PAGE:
Penguins prevail 7-5 in Pitt baseball’s home opener

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Kaycee Orwig | Senior Staff Photographer

Pitt junior Chris Cappas throws a pitch against Youngstown State Wednesday.

By Henry Jackson, Staff Writer

After getting off to one of the best starts to a season in Pitt baseball history, expectations were high coming into Wednesday’s home opener against Youngstown State. Instead, the visiting Penguins utilized an offensive show of force to deliver a heartbreaking 7-5 upset.

To be fair, the conditions were far from ideal for a home opener. The game, which was originally scheduled for Tuesday, was postponed an entire 24 hours due to inclement weather. Although conditions improved enough to play ball, the sky remained overcast and the chilly weather attracted a lukewarm crowd of only 215, the majority of whom were clad in Youngstown red.

“They’re an aggressive-style team, and they want to apply pressure,” head coach Mike Bell said. “Instead of controlling them, we let them control us early on. I was proud of the way our guys fought back in the middle frames to tie it back up 5-5, but it just really felt like all phases were not there today.”

Bad vibes prevailed from the get-go, with an ominous first inning that saw Pitt junior pitcher Chris Cappas strike out four batters — due to the drop third strike rule — but also load the bases with three walks. He survived the inning, only giving up one run on a wild pitch, but was quickly replaced in the second inning by senior Chris Gomez during a game where the Pitt bullpen operated as a veritable turnstile.

The chilly weather seemed to put a damper on both teams’ offenses at first, but the Penguins managed to get two runners in scoring position in the top of the fifth. Junior Jeff Wehler scored on another dropped third strike in a play where junior catcher Riley Wash dropped the return throw just in front of home plate. Shortly after, a grounder to short scored sophomore Phillip Glasser to put YSU up 3-0.

The bleeding only continued at the top of the sixth, with Wehler ripping a line drive into left field to score one. Poor defense on a bunt allowed first-year Turner Grau to score, lifting the Penguins to a 5-0 lead.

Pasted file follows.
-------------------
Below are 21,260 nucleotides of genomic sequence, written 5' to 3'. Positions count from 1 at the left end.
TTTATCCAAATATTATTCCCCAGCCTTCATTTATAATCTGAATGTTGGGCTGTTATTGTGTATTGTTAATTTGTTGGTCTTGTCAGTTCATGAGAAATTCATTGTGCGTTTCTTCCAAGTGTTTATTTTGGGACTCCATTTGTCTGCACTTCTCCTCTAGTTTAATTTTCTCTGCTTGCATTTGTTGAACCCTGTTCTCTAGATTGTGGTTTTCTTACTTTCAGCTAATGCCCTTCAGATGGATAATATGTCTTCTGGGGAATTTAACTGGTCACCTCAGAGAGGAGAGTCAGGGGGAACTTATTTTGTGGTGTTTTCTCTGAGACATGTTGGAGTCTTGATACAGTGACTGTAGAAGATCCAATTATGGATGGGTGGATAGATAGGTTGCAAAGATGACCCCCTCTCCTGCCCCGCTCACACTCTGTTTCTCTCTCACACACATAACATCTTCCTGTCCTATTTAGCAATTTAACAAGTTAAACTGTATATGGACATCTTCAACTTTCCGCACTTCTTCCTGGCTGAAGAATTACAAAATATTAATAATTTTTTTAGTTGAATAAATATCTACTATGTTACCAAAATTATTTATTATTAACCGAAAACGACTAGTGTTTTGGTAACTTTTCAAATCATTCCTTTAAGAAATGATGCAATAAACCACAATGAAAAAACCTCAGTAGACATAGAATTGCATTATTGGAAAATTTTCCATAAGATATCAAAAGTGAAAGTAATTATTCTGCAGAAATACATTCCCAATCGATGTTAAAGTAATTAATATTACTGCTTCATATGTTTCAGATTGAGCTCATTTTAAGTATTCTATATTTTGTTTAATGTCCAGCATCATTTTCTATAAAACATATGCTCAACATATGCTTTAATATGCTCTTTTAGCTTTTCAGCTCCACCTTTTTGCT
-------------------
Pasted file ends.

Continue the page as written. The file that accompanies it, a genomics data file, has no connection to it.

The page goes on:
Pitt finally answered in the bottom of the inning, loading the bases with only one out. Sophomore left fielder Kyle Hess pounded a two-run double into left, and junior third baseman Samuel Frontino continued the rally with a one-run sacrifice fly to left.

The Panthers doubled down on their comeback effort in the bottom of the eighth, with redshirt senior David Yanni reaching first on a bizarrely unfielded bunt which clung to the third base foul line. Frontino also reached, and with two outs, the Panthers had two runners in scoring position. A wild pitch brought Yanni home, and a balk scored Frontino to tie the game at five apiece.

But the Penguins simply were not to be denied. After pitching two steady innings, junior pitcher Chase Young started to see his pitches get tagged in the ninth. Junior Dominick Bucko hooked a deep line-drive double to the left-field corner, then scored the go-ahead run after redshirt sophomore Padraig O’Shaughnessy faded a line drive into the right-field corner. Junior Lucas Nasonti brought the visiting crowd to its feet with a sacrifice fly to center, and the Penguins held their 7-5 lead to the end.

The disappointing loss is certain to leave an ugly taste in Pitt’s mouth going into its ACC opener at Miami on Friday. The Panthers went through five pitchers over the course of the game, yet none seemed able to find the zone in crucial situations. They also failed to execute properly on bunts — a common but deadly mistake for young teams.

Most troubling, however, was the team’s dismal offensive showing. Pitt only managed to generate four hits — as opposed to Youngstown’s nine — and even when the Panthers scored, it felt like it was due more to their opponent’s errors rather than the team’s own ability.

In order to be successful in ACC play, Pitt will have to move on from this game. While the Panthers certainly didn’t have their best showing, almost every previous result this season has been positive. If the Panthers can perform as they did in Florida, they can improve upon last season and continue to mature as a team.

“We play the game hard, and we play it for nine innings,” Bell said. “We know we’ve got a tough challenge [coming up] in a very tough Miami team … but at the end of the day it’s baseball. It’s 27 outs in nine innings, and we have an opportunity to go down there and play good baseball. And if you play good baseball, you can play with anybody in the country.”

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